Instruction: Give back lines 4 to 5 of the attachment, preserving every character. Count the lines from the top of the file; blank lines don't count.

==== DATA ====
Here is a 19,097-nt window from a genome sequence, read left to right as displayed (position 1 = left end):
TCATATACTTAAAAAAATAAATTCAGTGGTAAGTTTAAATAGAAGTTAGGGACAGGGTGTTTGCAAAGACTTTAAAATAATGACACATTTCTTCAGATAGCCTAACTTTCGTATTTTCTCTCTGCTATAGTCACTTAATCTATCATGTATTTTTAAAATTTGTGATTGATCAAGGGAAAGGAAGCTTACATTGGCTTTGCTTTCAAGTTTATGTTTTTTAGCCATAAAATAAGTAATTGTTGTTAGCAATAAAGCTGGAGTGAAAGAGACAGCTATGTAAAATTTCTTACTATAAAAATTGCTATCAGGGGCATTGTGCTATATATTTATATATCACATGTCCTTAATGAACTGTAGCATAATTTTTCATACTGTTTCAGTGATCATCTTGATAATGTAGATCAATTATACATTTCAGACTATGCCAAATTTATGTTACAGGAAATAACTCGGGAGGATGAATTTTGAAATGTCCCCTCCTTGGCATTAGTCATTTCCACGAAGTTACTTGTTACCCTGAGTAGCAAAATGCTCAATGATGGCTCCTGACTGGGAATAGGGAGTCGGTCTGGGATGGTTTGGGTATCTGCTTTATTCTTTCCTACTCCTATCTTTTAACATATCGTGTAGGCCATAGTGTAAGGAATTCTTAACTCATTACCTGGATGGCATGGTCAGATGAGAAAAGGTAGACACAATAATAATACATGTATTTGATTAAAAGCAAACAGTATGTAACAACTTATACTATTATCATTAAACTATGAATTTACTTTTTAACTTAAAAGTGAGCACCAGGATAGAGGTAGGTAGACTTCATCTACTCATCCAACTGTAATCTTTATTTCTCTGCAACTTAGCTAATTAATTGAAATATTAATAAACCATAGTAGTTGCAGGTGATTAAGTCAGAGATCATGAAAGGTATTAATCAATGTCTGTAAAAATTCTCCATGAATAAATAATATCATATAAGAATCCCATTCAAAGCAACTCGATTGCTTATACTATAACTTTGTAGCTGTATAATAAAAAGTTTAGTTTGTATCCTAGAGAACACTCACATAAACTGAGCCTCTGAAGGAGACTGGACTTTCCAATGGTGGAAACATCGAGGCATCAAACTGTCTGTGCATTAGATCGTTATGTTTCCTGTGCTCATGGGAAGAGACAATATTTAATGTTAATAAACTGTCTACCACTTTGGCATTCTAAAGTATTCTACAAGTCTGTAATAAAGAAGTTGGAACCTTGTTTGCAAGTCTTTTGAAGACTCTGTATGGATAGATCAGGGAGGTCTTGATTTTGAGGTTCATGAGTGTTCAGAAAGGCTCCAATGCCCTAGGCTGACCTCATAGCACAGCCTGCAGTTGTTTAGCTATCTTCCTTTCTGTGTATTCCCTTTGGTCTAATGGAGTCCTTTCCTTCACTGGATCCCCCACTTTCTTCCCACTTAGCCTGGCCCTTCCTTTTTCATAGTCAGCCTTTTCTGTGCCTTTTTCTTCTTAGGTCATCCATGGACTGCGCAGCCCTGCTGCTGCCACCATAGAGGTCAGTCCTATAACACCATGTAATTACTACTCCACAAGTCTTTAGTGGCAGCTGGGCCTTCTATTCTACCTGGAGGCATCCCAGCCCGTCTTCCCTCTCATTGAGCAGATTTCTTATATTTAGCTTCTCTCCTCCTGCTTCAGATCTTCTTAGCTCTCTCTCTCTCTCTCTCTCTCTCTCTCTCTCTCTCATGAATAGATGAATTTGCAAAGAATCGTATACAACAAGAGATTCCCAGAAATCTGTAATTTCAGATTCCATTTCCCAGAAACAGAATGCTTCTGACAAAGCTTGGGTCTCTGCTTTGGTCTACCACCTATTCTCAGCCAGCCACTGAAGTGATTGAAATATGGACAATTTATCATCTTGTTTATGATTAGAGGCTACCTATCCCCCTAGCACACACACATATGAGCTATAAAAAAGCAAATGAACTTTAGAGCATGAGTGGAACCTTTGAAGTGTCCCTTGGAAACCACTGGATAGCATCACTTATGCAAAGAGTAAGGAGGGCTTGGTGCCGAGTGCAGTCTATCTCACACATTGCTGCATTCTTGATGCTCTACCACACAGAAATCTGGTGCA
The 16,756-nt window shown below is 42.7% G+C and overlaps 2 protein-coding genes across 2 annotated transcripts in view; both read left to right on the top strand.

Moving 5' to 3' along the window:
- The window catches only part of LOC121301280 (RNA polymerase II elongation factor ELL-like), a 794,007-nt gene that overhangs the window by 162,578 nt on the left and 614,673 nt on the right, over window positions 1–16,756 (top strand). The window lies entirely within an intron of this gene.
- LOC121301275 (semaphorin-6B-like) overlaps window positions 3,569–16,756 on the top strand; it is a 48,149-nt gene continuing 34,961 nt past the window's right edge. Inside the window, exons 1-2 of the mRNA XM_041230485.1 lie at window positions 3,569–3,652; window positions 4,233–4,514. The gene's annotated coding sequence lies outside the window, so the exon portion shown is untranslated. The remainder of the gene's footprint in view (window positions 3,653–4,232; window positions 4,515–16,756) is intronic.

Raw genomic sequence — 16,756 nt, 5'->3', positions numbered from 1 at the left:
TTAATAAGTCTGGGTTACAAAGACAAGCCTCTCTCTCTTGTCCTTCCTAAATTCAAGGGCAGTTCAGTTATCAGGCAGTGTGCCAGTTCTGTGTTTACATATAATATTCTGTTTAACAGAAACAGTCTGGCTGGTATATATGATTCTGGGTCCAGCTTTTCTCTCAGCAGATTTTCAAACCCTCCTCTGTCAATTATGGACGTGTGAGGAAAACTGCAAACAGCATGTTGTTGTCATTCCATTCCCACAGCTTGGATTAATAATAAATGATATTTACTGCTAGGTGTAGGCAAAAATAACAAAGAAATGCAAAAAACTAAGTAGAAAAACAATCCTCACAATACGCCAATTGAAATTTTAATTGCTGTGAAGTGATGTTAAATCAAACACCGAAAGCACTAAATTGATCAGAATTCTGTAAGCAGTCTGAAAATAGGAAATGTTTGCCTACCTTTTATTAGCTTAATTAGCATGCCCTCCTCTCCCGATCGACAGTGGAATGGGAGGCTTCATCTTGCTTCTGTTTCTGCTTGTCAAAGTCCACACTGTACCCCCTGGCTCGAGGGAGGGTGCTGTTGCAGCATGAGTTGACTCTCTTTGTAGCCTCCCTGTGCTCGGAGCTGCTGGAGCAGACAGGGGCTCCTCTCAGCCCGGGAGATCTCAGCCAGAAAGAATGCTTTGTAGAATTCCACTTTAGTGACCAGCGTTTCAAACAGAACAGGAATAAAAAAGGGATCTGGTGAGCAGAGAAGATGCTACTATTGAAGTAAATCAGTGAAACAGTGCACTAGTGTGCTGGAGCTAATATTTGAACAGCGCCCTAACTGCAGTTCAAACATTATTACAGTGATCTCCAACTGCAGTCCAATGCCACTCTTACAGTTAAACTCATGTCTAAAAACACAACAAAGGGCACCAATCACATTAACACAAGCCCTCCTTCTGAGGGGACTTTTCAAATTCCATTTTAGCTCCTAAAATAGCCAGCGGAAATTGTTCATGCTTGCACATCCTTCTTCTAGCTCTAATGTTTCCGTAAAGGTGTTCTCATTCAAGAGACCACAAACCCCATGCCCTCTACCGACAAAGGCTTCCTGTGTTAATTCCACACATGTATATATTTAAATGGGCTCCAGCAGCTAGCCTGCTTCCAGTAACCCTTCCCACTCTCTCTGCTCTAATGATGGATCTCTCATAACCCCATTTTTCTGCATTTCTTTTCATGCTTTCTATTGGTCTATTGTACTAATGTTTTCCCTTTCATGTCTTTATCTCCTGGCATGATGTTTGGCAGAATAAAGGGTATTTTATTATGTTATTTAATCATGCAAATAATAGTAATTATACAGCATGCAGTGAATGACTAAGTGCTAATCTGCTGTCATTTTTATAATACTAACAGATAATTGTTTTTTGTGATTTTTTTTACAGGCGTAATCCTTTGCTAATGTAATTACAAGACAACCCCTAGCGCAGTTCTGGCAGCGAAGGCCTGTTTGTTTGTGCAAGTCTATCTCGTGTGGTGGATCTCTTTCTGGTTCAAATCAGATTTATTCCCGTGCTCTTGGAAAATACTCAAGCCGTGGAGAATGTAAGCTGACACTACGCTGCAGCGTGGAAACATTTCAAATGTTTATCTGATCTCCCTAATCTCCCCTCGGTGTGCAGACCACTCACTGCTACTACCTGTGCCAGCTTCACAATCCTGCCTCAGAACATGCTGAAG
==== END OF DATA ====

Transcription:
Moving 5' to 3' along the window:
- The window catches only part of LOC121301280 (RNA polymerase II elongation factor ELL-like), a 794,007-nt gene that overhangs the window by 162,578 nt on the left and 614,673 nt on the right, over window positions 1–16,756 (top strand). The window lies entirely within an intron of this gene.